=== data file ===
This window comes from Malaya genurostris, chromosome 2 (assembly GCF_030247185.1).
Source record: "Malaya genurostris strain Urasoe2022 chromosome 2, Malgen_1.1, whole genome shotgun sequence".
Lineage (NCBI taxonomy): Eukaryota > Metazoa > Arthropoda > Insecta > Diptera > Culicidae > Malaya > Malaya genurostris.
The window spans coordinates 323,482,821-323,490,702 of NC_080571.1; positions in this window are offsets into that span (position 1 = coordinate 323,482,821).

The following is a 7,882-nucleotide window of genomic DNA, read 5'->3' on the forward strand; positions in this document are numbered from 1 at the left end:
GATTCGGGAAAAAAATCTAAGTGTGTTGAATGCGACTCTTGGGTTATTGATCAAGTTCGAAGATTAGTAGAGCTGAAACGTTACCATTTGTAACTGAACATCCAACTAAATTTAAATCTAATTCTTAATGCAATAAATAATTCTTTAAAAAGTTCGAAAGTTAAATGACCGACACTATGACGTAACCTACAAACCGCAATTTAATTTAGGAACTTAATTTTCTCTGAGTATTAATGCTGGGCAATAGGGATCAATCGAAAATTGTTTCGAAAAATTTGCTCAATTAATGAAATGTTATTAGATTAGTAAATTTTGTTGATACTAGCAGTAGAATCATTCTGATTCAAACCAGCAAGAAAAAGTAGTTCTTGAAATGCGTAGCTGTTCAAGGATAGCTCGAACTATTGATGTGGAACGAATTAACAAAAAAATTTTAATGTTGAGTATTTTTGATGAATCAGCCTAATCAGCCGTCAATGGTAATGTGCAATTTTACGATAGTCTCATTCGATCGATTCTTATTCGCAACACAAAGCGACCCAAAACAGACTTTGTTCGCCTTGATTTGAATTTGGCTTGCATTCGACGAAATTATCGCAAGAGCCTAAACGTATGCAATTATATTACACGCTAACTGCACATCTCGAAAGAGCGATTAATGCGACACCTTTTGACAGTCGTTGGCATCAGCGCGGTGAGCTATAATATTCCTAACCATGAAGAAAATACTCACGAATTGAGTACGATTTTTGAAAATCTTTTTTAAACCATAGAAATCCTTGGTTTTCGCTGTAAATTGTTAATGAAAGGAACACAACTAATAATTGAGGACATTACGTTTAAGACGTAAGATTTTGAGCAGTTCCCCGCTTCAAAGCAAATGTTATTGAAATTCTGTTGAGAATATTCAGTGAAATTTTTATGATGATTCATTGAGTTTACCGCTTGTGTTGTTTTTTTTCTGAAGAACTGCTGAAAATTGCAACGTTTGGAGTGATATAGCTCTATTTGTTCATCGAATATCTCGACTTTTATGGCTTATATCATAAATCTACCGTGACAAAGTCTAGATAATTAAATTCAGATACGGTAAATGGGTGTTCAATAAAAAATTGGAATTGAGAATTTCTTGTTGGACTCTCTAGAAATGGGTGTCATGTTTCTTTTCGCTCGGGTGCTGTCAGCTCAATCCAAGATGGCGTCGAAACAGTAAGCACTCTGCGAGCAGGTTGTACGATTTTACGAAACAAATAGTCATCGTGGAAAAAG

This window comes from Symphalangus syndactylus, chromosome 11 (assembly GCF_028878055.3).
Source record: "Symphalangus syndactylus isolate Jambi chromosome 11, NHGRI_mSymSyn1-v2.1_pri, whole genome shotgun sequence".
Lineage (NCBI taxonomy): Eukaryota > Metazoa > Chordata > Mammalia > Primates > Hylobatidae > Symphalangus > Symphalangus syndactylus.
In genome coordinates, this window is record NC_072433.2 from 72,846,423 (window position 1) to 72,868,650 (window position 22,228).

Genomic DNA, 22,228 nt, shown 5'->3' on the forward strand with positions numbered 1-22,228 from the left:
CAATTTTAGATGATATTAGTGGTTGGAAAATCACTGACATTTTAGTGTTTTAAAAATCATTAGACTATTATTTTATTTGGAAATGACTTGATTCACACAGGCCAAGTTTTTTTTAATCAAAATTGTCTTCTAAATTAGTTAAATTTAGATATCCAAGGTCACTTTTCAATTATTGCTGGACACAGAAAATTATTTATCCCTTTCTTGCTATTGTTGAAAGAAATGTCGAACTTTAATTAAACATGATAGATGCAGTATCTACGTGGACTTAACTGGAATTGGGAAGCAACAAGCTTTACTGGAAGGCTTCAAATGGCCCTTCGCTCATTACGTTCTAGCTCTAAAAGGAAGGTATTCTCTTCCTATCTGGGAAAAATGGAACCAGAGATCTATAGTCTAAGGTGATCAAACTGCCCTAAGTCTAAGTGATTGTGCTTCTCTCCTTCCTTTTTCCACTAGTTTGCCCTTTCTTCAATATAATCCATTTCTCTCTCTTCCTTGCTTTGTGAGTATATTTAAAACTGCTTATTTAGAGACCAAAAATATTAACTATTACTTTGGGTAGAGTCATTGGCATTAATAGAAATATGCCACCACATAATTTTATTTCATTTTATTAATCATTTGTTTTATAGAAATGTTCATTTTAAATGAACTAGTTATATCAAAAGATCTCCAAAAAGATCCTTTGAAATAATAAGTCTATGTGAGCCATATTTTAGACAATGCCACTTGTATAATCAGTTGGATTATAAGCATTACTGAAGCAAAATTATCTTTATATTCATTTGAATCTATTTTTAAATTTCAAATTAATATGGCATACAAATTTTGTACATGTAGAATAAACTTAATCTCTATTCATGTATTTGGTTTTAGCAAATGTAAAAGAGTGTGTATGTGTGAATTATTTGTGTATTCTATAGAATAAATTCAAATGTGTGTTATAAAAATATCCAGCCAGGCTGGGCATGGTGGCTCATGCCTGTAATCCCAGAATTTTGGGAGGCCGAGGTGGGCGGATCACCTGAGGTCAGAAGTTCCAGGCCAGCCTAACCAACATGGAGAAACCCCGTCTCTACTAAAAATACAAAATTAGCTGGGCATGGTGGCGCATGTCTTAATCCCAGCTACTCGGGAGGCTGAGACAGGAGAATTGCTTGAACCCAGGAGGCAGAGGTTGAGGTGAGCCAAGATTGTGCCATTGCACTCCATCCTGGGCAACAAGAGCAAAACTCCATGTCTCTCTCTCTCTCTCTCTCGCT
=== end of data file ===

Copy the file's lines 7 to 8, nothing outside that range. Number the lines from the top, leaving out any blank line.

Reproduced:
This window comes from Symphalangus syndactylus, chromosome 11 (assembly GCF_028878055.3).
Source record: "Symphalangus syndactylus isolate Jambi chromosome 11, NHGRI_mSymSyn1-v2.1_pri, whole genome shotgun sequence".